What if machines, which may soon exceed the capability of human judgment, do most jobs better than humans even if people receive additional training? The magnitude of the problem of displaced workers and increasing income disparity especially in the face of abundance (increasing GDP) may become substantially larger. It is possible that this particular technology revolution does not allow for human augmentation and amplification by technology to a large enough degree and that education and retraining are not solutions at all, except for a very small percentage of the workforce. As Karl Marx said, “when the train of history hits a curve, the intellectuals fall off”. Extrapolation of our past experiences, a favorite technique of economists, may not be a valid predictor of the future—the historical correlation may be broken by a new causality. Efforts at estimating the number of jobs that are susceptible to computerization underestimate how technology may evolve and make assumptions that seem very likely to be false, similar to past “truths” (like the waning correlation between productivity and income growth for labor). Even with this underestimate, researchers concluded that of the 702 job functions studied, 47-percent are at risk of being automated.

If climate change is the greatest challenge faced by the human race, I would say that the elimination of work is the second greatest challenge. I know the usual critique, including among many commenters here, is to call any criticism of technology Luddism and continue in our blind faith in technology. But this is very real problem. There is no future for work in this machine-driven society. If machines can replace not only blue-collar but also white-collar work, what do we do to eat, to house ourselves, to live a decent life? We have already seen the impacts of mechanization on the American working class and the result is not pretty. We are able to ignore the endemic poverty and societal instability the loss of jobs has created because the white-collar, professional class has largely been unaffected. But that is changing very rapidly. Outsourcing jobs only adds to this. Is there any reason to pay Americans to do accounting work? Why shouldn’t that all be sent to India? Assuming we need any humans at all?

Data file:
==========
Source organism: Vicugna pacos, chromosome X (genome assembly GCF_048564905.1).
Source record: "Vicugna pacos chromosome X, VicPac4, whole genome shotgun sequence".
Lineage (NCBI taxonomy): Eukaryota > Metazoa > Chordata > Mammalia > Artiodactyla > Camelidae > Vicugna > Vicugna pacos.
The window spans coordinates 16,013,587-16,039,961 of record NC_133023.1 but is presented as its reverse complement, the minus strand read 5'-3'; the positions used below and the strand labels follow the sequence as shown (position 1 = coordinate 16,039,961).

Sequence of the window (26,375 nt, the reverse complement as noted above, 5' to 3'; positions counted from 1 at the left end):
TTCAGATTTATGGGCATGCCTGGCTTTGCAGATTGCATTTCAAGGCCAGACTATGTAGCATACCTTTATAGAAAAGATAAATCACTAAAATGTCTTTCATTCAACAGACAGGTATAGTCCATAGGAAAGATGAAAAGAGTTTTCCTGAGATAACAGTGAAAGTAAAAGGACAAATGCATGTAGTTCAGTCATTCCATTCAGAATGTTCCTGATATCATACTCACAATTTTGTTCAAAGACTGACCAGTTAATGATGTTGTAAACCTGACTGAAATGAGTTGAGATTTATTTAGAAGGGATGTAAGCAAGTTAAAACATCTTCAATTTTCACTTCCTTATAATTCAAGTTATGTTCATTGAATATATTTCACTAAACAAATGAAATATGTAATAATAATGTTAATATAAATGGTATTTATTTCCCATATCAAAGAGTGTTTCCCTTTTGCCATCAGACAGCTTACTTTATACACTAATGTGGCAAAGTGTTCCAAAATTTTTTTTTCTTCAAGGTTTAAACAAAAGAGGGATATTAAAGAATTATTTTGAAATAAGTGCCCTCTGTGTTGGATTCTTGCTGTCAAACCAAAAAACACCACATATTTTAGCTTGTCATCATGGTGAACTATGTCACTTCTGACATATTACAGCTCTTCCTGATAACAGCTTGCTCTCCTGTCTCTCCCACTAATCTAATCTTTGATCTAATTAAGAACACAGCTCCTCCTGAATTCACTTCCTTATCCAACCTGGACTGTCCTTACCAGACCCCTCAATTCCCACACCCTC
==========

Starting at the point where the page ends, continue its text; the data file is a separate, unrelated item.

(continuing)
Sure, such a technological utopian near future could free us all from work and allow us to live the creative lives of leisure we all think we deserve. Hey, that’d be great! It’s also totally ridiculous to think that is the outcome here. Far more likely is the exacerbation of what we are already seeing: a new Gilded Age of extreme income inequality as the global 1% completely controls everything and the global 99% is a threat that is put down with police power. I have to say that anyone who says this is not the likely outcome is probably ignoring how power operates and the insatiable desire of the rich to horde resources.

I know this post sounds apocalyptic. But it’s not just me saying this is coming. It’s the business leaders ensuring it is happening.